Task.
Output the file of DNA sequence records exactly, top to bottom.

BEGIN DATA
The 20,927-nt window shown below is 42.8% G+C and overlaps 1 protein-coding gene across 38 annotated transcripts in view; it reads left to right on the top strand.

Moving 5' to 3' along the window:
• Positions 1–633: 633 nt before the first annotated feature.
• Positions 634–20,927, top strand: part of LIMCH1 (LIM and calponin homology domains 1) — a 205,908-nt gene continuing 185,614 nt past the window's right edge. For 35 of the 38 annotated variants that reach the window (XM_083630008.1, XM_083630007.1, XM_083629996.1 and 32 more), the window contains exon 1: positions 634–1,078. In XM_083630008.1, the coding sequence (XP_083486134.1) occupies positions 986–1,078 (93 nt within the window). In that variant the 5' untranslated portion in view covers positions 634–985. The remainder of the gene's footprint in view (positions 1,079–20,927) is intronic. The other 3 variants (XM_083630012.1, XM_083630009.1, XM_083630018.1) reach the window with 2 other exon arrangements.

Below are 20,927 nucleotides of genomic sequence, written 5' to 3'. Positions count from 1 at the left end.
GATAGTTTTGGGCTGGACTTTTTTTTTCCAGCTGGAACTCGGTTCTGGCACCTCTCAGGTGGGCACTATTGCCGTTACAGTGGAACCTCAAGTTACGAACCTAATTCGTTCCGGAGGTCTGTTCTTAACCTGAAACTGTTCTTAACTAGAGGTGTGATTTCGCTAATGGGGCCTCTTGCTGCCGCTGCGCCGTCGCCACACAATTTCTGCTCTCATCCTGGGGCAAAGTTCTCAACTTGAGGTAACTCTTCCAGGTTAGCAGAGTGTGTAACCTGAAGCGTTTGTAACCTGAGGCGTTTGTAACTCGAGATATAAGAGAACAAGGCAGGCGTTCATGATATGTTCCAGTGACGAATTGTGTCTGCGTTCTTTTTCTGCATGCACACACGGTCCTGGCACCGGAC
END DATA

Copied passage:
The 20,927-nt window shown below is 42.8% G+C and overlaps 1 protein-coding gene across 38 annotated transcripts in view; it reads left to right on the top strand.

Moving 5' to 3' along the window:
• Positions 1–633: 633 nt before the first annotated feature.
• Positions 634–20,927, top strand: part of LIMCH1 (LIM and calponin homology domains 1) — a 205,908-nt gene continuing 185,614 nt past the window's right edge. For 35 of the 38 annotated variants that reach the window (XM_083630008.1, XM_083630007.1, XM_083629996.1 and 32 more), the window contains exon 1: positions 634–1,078. In XM_083630008.1, the coding sequence (XP_083486134.1) occupies positions 986–1,078 (93 nt within the window). In that variant the 5' untranslated portion in view covers positions 634–985. The remainder of the gene's footprint in view (positions 1,079–20,927) is intronic. The other 3 variants (XM_083630012.1, XM_083630009.1, XM_083630018.1) reach the window with 2 other exon arrangements.

Below are 20,927 nucleotides of genomic sequence, written 5' to 3'. Positions count from 1 at the left end.
GATAGTTTTGGGCTGGACTTTTTTTTTCCAGCTGGAACTCGGTTCTGGCACCTCTCAGGTGGGCACTATTGCCGTTACAGTGGAACCTCAAGTTACGAACCTAATTCGTTCCGGAGGTCTGTTCTTAACCTGAAACTGTTCTTAACTAGAGGTGTGATTTCGCTAATGGGGCCTCTTGCTGCCGCTGCGCCGTCGCCACACAATTTCTGCTCTCATCCTGGGGCAAAGTTCTCAACTTGAGGTAACTCTTCCAGGTTAGCAGAGTGTGTAACCTGAAGCGTTTGTAACCTGAGGCGTTTGTAACTCGAGATATAAGAGAACAAGGCAGGCGTTCATGATATGTTCCAGTGACGAATTGTGTCTGCGTTCTTTTTCTGCATGCACACACGGTCCTGGCACCGGAC